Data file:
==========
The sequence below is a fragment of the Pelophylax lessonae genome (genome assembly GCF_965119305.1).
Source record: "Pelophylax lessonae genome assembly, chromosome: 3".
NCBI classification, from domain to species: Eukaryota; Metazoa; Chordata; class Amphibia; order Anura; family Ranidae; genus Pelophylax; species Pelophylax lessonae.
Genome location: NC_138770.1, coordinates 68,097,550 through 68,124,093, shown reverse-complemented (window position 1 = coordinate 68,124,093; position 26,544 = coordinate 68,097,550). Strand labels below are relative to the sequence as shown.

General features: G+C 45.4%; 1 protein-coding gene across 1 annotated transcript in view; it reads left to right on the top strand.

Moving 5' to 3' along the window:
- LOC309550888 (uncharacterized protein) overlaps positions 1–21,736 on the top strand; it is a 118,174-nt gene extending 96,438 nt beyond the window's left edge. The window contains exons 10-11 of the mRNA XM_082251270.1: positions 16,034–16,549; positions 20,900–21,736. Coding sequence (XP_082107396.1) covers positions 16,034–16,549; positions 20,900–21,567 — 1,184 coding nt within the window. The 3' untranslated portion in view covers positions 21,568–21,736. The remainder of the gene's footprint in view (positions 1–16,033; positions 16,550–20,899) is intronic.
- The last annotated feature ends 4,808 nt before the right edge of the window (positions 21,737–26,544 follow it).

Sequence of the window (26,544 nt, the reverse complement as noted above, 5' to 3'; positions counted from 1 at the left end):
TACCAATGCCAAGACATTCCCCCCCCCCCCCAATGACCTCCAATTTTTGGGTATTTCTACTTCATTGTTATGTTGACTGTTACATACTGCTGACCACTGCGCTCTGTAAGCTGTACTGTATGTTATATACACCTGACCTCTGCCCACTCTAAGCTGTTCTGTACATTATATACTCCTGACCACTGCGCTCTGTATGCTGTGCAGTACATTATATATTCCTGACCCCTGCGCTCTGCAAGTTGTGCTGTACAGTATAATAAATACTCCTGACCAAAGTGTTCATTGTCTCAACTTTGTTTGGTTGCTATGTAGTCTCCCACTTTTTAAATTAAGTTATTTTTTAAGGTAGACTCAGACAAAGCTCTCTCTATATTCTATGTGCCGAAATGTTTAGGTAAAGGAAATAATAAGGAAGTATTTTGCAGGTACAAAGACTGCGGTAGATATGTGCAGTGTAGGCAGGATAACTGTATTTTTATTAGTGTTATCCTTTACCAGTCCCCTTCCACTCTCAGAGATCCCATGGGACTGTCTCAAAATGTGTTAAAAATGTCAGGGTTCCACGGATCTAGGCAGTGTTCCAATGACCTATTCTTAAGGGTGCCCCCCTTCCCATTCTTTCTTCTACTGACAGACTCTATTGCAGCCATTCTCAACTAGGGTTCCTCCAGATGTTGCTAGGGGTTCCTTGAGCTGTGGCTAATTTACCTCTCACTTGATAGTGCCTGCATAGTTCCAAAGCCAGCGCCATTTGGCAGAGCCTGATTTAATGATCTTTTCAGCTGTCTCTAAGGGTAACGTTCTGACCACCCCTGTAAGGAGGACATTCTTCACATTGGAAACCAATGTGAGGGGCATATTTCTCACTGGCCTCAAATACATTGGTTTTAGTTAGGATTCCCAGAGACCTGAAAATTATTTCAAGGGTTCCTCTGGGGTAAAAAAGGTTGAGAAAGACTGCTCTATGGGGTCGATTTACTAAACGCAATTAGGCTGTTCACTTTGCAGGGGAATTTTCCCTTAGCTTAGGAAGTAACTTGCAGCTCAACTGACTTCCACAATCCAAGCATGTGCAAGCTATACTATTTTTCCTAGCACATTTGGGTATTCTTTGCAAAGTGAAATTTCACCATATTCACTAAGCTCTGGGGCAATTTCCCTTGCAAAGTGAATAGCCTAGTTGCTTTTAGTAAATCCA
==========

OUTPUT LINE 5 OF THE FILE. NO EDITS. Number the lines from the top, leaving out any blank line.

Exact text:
General features: G+C 45.4%; 1 protein-coding gene across 1 annotated transcript in view; it reads left to right on the top strand.